Tuesday, October 18, 2005
My husband brought this back from Canada for me. I know it was a while ago, but if you picture the candy blogger with piles of candy all over her house and office, well, you’re not far off from the truth. I was a little skittish about it because of my experience with the Botticelli Bites last summer. (I have other thoughts on that, but I’ll post about that separately sometime.)
The bar is milk chocolate sections filled with a buttery cream. The chocolate is creamy and smooth albeit a little too sweet to let the dairy or chocolate flavors really shine. The center is smooth, sweet and has a good flowing caramel texture but not really any flavor that I could figure (caramel, vanilla, chocolate?).
It’s a rather ordinary bar with no oomph. The sections divide quite nicely to make the bar look like boxed chocolates instead of a candy bar, so it definitely has an upscale feel but just doesn’t deliver any sensory satisfaction for me. I feel so bad about this post that I’ll try to do another one later, if only so I can have something more exciting to eat (good or bad).
Rating - 5 out of 10
Friday, September 9, 2005
I know it seems strange to do a head-to-head tasting of the same candy bar, but there are rather interesting differences between the KitKat sold in the United States and the one sold in the rest of the world.
A little history: KitKat was first introduced in 1935 by London candymaker Rowntree under the name Rowntree’s Chocolate Crisp. A couple of years later they settled on the name KitKat Chocolate Crisp. The bar has always been the familiar four finger design and was an immediate big-seller for the company. It was briefly produced as a dark chocolate bar during the war because of dairy shortages, but returned to its familiar sweet milk chocolate recipe in 1947. In 1969 the American owned Hershey Corp bought the rights to manufacture and sell KitKat bars in the United States. I don’t think you will find American KitKats sold anywhere else in the world, probably part of the agreement. Rowntree was later purchased by Nestle in 1988 but the KitKat remains the same. The KitKat bar is pretty much the best-selling bar in the world.
Just as most folks have a preference for one chocolate brand over another, the differences between the Canadian KitKat (CKK) and the American KitKat (AKK) are pretty noticeable. First, the CKK is larger. Weighing in at a hefty 50 grams (1.75 oz), it beats the AKK which is a dinky 42 grams (1.5 oz). The CKK packs those extra grams into a longer bar. The AKK has a more pyramid shaped finger, with more of an angle to the sides, which means, oddly enough, less crisp because there’s less room for them though it is slightly higher. You can see that in this photo:
The color of the bars is virtually the same, with the CKK slightly darker. As I opened the package, the AKK smelled sweet and chocolatey with a little tint of vanilla. The CKK had an overwhelmingly graham cracker smell, kind of like the Wonka Bar (also made by Nestle). After the graham smell dissipates, there’s far more chocolate smell to the CKK.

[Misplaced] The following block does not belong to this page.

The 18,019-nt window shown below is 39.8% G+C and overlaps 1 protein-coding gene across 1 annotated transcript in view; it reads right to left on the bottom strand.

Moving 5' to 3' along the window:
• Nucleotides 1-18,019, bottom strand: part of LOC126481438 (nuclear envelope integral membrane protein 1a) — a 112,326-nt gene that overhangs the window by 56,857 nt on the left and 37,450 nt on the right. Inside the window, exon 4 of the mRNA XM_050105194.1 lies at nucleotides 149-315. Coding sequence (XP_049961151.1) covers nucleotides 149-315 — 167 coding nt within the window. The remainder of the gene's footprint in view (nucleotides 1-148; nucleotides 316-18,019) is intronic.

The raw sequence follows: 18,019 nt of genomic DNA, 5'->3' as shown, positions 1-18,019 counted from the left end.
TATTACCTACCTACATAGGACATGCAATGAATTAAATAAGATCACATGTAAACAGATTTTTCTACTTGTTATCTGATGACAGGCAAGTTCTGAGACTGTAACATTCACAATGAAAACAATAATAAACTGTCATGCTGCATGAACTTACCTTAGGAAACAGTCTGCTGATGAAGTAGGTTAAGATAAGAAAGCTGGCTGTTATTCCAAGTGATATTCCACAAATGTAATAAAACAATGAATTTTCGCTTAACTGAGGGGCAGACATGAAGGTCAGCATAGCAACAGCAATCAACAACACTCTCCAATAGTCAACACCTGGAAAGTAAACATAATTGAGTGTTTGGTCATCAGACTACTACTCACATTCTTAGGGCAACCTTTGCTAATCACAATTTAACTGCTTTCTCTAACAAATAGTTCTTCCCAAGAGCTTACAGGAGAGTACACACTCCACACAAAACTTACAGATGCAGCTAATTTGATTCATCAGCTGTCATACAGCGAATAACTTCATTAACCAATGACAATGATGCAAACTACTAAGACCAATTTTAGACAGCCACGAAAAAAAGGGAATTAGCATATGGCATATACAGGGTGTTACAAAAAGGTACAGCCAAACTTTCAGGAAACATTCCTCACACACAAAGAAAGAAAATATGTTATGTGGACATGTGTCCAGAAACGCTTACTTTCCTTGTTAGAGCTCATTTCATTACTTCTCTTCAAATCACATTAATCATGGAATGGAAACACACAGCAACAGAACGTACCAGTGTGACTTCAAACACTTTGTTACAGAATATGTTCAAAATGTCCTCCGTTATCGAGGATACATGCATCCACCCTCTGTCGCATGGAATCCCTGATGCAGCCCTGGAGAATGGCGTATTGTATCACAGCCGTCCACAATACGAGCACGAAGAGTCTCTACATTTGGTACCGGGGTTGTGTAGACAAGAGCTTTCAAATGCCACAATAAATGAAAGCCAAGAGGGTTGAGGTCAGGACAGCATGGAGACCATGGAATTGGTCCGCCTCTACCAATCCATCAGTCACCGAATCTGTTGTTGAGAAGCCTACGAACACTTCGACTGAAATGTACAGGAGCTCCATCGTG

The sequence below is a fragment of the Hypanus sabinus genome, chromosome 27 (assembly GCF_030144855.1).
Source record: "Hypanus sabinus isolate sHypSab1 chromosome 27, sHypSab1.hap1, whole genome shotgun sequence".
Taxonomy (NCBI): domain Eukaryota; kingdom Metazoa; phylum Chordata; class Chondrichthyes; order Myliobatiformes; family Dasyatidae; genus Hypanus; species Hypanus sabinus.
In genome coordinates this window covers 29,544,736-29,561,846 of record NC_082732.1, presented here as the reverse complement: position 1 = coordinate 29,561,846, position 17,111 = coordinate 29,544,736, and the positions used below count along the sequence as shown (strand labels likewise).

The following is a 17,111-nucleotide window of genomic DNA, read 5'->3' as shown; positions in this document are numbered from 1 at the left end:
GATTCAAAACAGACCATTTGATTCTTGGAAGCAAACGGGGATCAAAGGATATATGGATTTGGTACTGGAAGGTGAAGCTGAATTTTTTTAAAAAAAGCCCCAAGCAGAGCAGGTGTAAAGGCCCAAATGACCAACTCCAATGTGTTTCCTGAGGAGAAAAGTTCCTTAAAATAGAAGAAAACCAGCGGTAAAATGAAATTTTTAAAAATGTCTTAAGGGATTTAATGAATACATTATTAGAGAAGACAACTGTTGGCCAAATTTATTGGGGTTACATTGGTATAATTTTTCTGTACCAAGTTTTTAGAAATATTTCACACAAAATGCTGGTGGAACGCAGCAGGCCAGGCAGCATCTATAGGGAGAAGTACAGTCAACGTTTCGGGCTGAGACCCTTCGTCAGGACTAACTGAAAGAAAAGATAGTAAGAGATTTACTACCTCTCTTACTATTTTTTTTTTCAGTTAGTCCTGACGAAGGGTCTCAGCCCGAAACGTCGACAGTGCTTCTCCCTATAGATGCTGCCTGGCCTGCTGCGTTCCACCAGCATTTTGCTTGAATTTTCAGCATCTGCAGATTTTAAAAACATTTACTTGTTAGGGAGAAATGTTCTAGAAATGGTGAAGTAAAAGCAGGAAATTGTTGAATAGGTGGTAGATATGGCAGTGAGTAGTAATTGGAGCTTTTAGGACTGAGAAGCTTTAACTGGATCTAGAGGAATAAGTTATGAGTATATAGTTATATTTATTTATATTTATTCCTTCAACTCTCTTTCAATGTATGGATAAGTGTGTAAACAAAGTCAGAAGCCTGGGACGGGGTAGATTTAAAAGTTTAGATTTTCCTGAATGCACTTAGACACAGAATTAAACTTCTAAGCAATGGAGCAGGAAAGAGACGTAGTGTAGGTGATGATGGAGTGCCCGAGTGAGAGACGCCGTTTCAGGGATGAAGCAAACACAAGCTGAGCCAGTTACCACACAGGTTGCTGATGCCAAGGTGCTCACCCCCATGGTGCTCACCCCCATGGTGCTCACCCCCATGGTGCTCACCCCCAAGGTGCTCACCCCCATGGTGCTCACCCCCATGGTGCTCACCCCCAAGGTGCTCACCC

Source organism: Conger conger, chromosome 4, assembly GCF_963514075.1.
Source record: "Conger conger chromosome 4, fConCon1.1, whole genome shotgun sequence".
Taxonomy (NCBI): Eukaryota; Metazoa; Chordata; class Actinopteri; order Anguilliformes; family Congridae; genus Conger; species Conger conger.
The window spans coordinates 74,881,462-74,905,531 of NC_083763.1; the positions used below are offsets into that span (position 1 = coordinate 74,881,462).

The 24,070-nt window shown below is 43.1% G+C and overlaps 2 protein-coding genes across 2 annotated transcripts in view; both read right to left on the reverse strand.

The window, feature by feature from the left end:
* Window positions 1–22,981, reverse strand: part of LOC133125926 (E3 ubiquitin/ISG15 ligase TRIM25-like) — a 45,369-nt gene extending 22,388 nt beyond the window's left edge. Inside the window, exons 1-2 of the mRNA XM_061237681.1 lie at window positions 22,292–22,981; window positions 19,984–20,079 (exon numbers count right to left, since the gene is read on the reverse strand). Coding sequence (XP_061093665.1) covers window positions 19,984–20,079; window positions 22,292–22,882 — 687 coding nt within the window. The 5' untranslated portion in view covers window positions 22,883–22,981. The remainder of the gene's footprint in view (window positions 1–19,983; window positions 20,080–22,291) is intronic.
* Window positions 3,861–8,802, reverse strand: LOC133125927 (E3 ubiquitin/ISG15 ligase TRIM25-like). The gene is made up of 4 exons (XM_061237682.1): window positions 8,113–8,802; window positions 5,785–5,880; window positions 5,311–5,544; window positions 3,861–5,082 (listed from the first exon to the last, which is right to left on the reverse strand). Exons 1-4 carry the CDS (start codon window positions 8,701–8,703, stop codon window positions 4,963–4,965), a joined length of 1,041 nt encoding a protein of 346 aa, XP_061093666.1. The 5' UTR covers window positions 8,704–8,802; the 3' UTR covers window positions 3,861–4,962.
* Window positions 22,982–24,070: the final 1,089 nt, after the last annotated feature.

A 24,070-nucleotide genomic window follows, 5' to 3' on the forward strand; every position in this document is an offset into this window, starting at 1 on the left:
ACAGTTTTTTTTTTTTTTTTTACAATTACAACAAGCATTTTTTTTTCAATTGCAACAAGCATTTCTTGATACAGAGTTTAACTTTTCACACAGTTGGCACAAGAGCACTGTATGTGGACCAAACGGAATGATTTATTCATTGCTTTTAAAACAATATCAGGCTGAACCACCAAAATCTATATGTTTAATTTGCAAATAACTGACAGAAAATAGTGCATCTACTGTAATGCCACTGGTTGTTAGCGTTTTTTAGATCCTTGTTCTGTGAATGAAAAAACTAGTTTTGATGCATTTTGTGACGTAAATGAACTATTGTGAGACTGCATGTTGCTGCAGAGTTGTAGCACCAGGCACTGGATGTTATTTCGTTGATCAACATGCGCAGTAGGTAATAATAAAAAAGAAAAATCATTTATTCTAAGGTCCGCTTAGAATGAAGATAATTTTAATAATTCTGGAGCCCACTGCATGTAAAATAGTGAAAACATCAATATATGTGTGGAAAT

It’s been a few months since I’ve had a KitKat, so I tried to experience it fresh. The first one I tried was the AKK. It was immediately sweet but had a good crisp. My usual way of eating a KitKat is to eat off both ends of a finger, then pry off the top layer of crisp & chocolate with my teeth in a single plank, then continue eating the finger from the top down. For this experiment, I’m eating them straight on in order to fully experience the crisp to chocolate ratio (okay, after two fingers of each, I ended up eating the rest of them after the tasting in my normal manner). The AKK was crispy and solid, with perhaps a little more chocolate than I’d like, but it’s the most popular bar in the world, so who am I to tinker with perfection?
The CKK has a lighter crisp. A little foamier, a little airier. It dissipates quickly so that the melting chocolate takes over. The chocolate on the CKK is not quite like a European Nestle nor like the AKK. It’s milky, like a Cadbury, with a very distinct powdered milk taste to it. It’s a taste that took me some years to get used to, but now I rather enjoy it as a contrast to the slightly yogurt notes of a Hershey’s Kiss.
Though the Trolli vs Haribo head-to-head had a winner, I can’t quite say that one of these bars is better than the other. I like the heft and vanilla notes to the CKK, but I also enjoy the dense crunch of the AKK.
All I know is that after eating two KitKat bars for breakfast, I need a cup of coffee.
Ratings - Canadian KitKat - 8 out of 10
Thursday, September 8, 2005
Name: Malted Milk
On the outside the package promises malt. On the inside of the chocolate bar delivers sweet and bland, fluffy nougat. If you’re someone who likes Milky Ways or 3 Musketeers, this’ll be a good bar for you.
The bar is built like this: a foamy nougat that’s slightly malty with a strip of caramel on top and then the whole thing is covered in sticky sweet milk chocolate. I know, you’re thinking Milky Way. So am I. The nougat is actually more malty, a little more flavorful than an American Milky Way, but not enough that I’d go branding it with the word MALT on the package.
Don’t get me wrong, it’s not all that bad. The best part about this bar was the caramel. It’s slightly salty and was a good balance to the sweetness of the center and the chocolate coating.
If you’re looking for another version of a Milky Way bar, you’ll probably feel very at home with this bar. If you’re looking for a bar like a malted milk ball, this ain’t it.
Rating - 6 out of 10
Wednesday, September 7, 2005
I reviewed the regular Milk Chocolate Aero bar a few months ago and while I found it pleasant and rather novel, it didn’t really compel me to buy another. However, many folks urged me to try the Aero Mint so when my husband called from the drug store in Canada and listed all the candies he could see (we have free mobile-to-mobile minutes), this was one I was curious about trying.